The Dark Art of Networking
by Arbor Square Associates
John Kenneth Galbraith once said: ‘Business conventions are important because they demonstrate how many people a company can operate without’. Harsh words, but perhaps in some cases fair. And, with late winter private equity conference season now well and truly in full swing, and the biggest event of all – Super Return International – just a few days away, it’s certainly worth re-considering how best to extract value from these industry get-togethers. With regard to Mr Galbraith’s observation, I think what a conference should actually demonstrate is who in your team is capable of generating real ROI from such events (the ‘I’ being quite considerable in terms of time and, in most cases, financial cost).
Now I have to admit that I’m a bit of a freak when it comes to conferences. I don’t know if it comes from having been in the industry for many years and having been fortunate enough to make a lot of good contacts (and friends) in that time, but I really like networking. I enjoy catching up with people I know, meeting new contacts with new funds and new plans, telling people about Arbor Square, and generally figuring out how to get the most from an event. Of course, I’ve found myself in situations where my best laid plans have been challenged, for example the conference in Madrid which was conducted entirely in Spanish (a language which, unfortunately, I don’t speak), and have been mightily frustrated on many an occasion to find that the key people I wanted to ‘bump into’ haven’t turned up. And then there was the dilemma of how to introduce myself to TPG’s David Bonderman having realised that he was standing at the urinal next to me…. But all this is more than offset by those conversations and business card exchanges that you just know will lead to business somewhere down the line – something to chalk up as direct ROI against that event.
I’m not sure it’s natural to like these events quite as much as I do, or to think of them as a ‘mission’ in quite the same way. But you don’t have to like them or approach them with military precision to get real value from them. Indeed, interested in the art of networking as I am, I did a bit of digging around and found an interesting typology of networkers by executive coach Michelle Tillis Lederman, author of The 11 Laws of Likability: Relationship Networking…Because People Do Business with People They Like. She describes four key types of networker and offers suggestions as to the approaches they should take to best effect:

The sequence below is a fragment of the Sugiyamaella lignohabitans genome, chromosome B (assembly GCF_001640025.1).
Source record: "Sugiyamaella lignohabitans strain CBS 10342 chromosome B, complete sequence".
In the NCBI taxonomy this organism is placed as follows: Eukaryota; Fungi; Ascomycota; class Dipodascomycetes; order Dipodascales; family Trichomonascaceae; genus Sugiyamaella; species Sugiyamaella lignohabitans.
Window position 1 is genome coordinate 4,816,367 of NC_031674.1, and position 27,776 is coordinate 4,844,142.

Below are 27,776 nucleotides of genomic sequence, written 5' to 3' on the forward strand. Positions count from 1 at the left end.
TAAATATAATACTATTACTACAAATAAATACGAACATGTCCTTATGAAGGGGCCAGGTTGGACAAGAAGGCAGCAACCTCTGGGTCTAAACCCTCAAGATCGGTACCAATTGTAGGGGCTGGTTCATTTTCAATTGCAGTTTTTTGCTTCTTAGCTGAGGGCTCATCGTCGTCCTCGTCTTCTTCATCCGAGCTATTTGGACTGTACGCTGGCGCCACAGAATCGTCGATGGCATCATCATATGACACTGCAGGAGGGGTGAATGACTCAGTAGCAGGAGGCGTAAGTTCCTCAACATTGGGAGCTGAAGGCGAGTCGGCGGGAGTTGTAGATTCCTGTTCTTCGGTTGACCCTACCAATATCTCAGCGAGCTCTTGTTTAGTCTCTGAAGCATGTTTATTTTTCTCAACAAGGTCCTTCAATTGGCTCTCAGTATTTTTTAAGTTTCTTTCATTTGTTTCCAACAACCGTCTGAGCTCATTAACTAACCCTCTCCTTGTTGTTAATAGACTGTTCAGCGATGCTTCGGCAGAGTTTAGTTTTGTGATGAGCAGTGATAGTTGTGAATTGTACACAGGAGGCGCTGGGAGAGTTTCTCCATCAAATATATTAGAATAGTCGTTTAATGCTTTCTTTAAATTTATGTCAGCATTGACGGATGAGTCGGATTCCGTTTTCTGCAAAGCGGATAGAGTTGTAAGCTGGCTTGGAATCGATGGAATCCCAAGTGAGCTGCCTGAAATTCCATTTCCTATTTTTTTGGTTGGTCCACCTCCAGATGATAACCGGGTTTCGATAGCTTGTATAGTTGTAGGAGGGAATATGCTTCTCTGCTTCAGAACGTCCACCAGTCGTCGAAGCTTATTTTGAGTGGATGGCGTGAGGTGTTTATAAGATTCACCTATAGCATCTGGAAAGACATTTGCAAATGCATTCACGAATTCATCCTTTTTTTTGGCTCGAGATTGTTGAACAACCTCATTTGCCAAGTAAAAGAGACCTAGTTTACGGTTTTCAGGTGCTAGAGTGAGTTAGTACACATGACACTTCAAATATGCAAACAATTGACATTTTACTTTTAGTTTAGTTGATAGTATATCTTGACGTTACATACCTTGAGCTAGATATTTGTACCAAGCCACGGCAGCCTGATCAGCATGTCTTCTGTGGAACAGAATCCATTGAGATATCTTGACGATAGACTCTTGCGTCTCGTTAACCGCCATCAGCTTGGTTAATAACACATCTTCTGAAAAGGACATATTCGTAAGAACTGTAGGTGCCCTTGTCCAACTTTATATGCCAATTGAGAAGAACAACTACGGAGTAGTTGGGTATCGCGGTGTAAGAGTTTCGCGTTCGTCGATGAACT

1) The Observer – Defined as someone who tends to hang back in a crowd, this person watches but doesn’t initiate, and rarely follows up after making new connections. As a result, their network is small and they are not at the front of people’s minds as a ‘resource’. The advice for the Observer is to make slight changes – consider following up via email or through social media, or perhaps invite someone to a one-on-one coffee or lunch. Perhaps tag along with a group until you get used to joining in.
2) The Reactor – This is someone who wants to make new connections but is more comfortable with someone else taking the lead. Perhaps they struggle to keep a conversation flowing, but are responsive to other people’s attempts to connect. The approach used by these types is more subtle, but sometimes a lack of confidence may get in the way. It is suggested that if the Reactor ‘stretches’ themselves a little more they will likely gain comfort. Setting goals to proactively reach out to new contacts is advised, especially given that it is unlikely such a networker will come on too strong and be seen as a nuisance.
3) The Initiator – This person is actively networking and taking a balanced approach. This approach is typified by someone who seeks opportunities, brings others into conversation, and follows up regularly. They have found ways of effectively staying top-of-head amongst their peers. The advice for an Initiator? Don’t change.
4) The Director – A Director is strategic and methodical about networking. It is a high priority for them and they take a numbers approach. To some, the approach may seem insincere or over-the-top. Such people are advised to give others more breathing room and to employ a lighter touch. They should try to ensure people feel that they value the time they are spending with them and not just looking for the next or more interesting contact in the room. They should consider timing, frequency and depth of conversation.
Interesting and thought provoking, especially for someone who, while hoping that he comes across as an Initiator, has to admit to some worrying underlying Director tendencies…. I’ll be working on this in Berlin next week and hope to see you there for some mutual rapport building.
Arbor Square Associates